“Hackers” delay Canadian election. My favourite part of this article is this quote: “Party officials insisted the integrity of the voting system was not harmed, but acknowledged that the would-be hacker managed to “mess” it up enough to cause lengthy delays. “The system has not been compromised,” said former party national director Brad Lavigne.” (Note: As of June 2014 the original article is offline. A similar one about the same events can be found here)
Hmmm. External, unauthorised user(s) manage to delay an election by “messing up” the system? That sounds pretty compromised to me. ANY unauthorised user who affects the behaviour of the system = compromised.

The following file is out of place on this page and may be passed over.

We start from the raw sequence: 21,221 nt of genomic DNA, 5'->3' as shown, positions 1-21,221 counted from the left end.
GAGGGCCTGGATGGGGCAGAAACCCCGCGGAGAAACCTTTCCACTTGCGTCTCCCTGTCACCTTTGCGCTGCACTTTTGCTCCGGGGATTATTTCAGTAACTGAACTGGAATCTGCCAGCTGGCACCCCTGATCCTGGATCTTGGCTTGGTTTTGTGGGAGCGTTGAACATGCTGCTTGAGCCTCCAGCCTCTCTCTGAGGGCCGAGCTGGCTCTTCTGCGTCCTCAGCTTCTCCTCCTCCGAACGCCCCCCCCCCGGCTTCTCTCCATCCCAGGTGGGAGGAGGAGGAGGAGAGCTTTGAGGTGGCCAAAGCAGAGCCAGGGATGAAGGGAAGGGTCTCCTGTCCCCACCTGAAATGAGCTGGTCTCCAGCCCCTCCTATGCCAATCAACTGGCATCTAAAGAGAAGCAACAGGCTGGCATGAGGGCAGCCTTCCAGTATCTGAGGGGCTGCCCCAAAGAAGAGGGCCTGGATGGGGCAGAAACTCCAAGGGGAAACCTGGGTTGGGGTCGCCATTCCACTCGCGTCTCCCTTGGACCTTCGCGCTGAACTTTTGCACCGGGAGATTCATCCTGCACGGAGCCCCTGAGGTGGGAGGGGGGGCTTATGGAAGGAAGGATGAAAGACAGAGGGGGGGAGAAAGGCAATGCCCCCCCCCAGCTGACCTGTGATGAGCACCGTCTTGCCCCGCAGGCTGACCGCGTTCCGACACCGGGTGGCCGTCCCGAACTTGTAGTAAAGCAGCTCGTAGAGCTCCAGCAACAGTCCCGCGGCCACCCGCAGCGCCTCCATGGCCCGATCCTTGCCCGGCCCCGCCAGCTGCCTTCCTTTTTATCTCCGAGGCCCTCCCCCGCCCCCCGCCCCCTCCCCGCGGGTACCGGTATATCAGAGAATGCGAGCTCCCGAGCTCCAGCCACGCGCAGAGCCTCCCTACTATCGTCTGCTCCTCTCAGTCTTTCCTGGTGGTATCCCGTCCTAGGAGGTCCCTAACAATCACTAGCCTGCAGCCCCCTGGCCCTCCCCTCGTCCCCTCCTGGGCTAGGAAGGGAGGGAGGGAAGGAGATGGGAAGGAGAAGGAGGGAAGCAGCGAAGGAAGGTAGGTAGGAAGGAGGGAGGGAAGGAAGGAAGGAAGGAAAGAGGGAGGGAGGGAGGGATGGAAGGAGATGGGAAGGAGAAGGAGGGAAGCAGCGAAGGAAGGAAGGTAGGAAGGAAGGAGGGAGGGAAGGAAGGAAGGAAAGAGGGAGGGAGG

The “integrity” statement assumes that the officials are smart enough to detect such an attempt (previous examples of election hacking have gone undetected for some time). I assume that to support the “integrity” statement, a full paper ballot count (assuming there are any) was performed to cross check with the electronic results?
The article supplies the usual bad analogies favoured by government officials trying to explain something they don’t understand:
“Lavigne said someone outside the party tried to get access, triggering alarms that caused the system to shut down. “The analogy that can be used is that somebody was trying to break into our house and the alarm went off and the robbers were scared away.”” The difference between an election system and a burglar alarm, of course, is that a burglar alarm doesn’t shut you out of your own house once it goes off.
The article later describes slowdowns in accessing the system, which might suggest a Denial of Service attack (so much for the “robbers being scared away”).
Once again: this is why Internet voting is a Bad Idea.
Via Joyce McCloy